Charting an inclusive socio-eonomic growth gradient

November 24, 2011

Today, we often come across jargon such as ‘knowledge economy’, ‘information explosion’, ‘world at your fingertips’. These are not alien terms, as they had become an indispensible part of our regular vocabulary. Rewind a decade ago and a totally different picture would have surfaced. The dichotomy exists even today, translated by economists as ‘India’ and ‘Bharat’. While urban India has taken IT for granted, there is a mammoth demographic segment who doesn’t know how technology touches their lives, if at all they do. 

In these two words ‘Information’ and ‘technology’, the aspect to be noticed is the fact that Information always precedes technology. Information existed, technology made it accessible, thereby building a society knowledge rich, aware and discerning. With time, the fact got proven that IT is an enabler of social inclusivity, by the sheer truth that it can bring information to the masses, educate them and make them live a life of quality. 

Technology is an indispensible aspect in fostering education and our society is waking up to this fact. The One-Laptop-Per-Child was the initial fuel for a future where every corporate have sharpened their lens to laser focus on the under-privileged. It's not mere distribution of books or schoolbags, as had the practice been really fruitful, the number of drop-outs definitely would have been much less than five million. Of the nearly one million public schools in India, less than 0.2 percent has any form of IT infrastructure or computer-based education. 

However, though technology has made inroads into areas hitherto inaccessible, still there is a major chunk of the population who cannot take advantage of the possibilities because of obvious constraints, ‘cost’ being one. Several organizations are undertaking initiatives to negate those constraints and time testifies the fact that we have come a long way in doing so. Numerous grass-root innovations are happening to bridge the glaring digital divide. For example, HP’s Lab-in-box, a unique initiative where a fully equipped mobile class room can provide secondary education content designed by NCERT, to reach students in remote areas who cannot afford school education. The biggest challenge in India undoubtedly is that of infrastructure. Setting up a school is a cumbersome process necessitating very high costs in terms of building materials, municipality permits, electricity, remuneration for teachers, and maintenance. As a corollary, this acts as a hurdle to many bright students who cannot afford that kind of money. HP’s solutions brought education at the doorstep.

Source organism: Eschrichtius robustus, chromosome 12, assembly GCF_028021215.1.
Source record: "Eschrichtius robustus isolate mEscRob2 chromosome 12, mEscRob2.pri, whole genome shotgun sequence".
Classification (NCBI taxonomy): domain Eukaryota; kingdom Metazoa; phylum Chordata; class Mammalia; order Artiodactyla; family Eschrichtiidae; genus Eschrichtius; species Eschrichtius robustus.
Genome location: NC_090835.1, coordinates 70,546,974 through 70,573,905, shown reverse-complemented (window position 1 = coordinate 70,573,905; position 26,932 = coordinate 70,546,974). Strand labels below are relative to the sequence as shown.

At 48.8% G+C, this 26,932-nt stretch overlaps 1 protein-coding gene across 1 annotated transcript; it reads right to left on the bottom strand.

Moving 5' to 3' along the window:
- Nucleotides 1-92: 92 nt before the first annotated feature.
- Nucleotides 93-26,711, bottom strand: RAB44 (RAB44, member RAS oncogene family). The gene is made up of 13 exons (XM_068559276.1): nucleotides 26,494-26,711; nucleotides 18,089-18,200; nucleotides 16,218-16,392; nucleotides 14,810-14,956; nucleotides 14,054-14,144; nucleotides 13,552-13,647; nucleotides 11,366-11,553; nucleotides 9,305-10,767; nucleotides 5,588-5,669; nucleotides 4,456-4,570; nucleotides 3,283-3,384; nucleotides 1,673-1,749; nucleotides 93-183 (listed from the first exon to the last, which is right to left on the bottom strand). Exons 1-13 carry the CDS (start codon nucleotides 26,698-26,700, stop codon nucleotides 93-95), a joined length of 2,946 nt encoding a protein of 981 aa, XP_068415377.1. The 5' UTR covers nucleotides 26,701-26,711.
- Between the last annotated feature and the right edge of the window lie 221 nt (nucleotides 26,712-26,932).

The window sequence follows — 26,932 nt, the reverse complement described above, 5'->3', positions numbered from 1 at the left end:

Similarly, companies like HCL Infosystems is providing end-to-end turnkey advanced education solutions to schools, institutions and universities across the country in the government and private sector. HCL DigiSchool’s key feature is that this solution offers digital multimedia asset library, covering all major aspects in K12 category. Also, solutions such as Campus Infrastructure Solution, University Resource Planning, Online Distance Learning/e-Learning Programme and Tele Education. Many IT behemoths are also developing low cost laptops and encouraging broadband connectivity, engineered to reach masses uninitiated to the ramified opportunities that technology can provide. 

Keeping in perspective the fact that today, out of approximately 200 million children in the age group of 6-14 years only 120 million ever going to school, these initiatives will pave a long way in fostering an inclusive atmosphere for socio economic growth. As part of its Vision 2020 plan, the Government is looking to increase the number of school going children to 30 per cent by 2020. 

Now is the season of Tablets. We often read in the papers about low cost tablets for village panchayats, for students and even the Government. With a medium to access information and the information content itself, technology is acting as a game changer. Both these components are existing in a complementary relationship and technology is enabling this trend.  

Information technology industry has already ushered in a catalytic change in the Indian society by collaborating with the government to increase accessibility, affordability and accountability of essential services. Technology has brought about effective alterations in administrative functions in terms of public services and e-governance projects, to eliminate avoidable inefficiencies, reduce corruption and guaranteeing ease of collaboration amongst diverse departments. Some case in point is the much appreciated UID project, National e-Governance Plan (NeGP), or establishing State Wide Area Networks (SWAN) scheme in 27 states and 6 union territories (UTs) on a pan India level.  

The industry itself has accelerated technology-adoption across various sectors including healthcare, real-estate, BFSI, tourism and retail; thereby improving quality of life of the citizens of India.Constraints still exists in terms of cost and awareness. As these dissolve with time, technology will make its presence felt even more assertively and act as building blocks for social inclusivity.

- Rohit Pande is CEO, Classteacher Learning Systems and can be reache at rohit@classteacher.com

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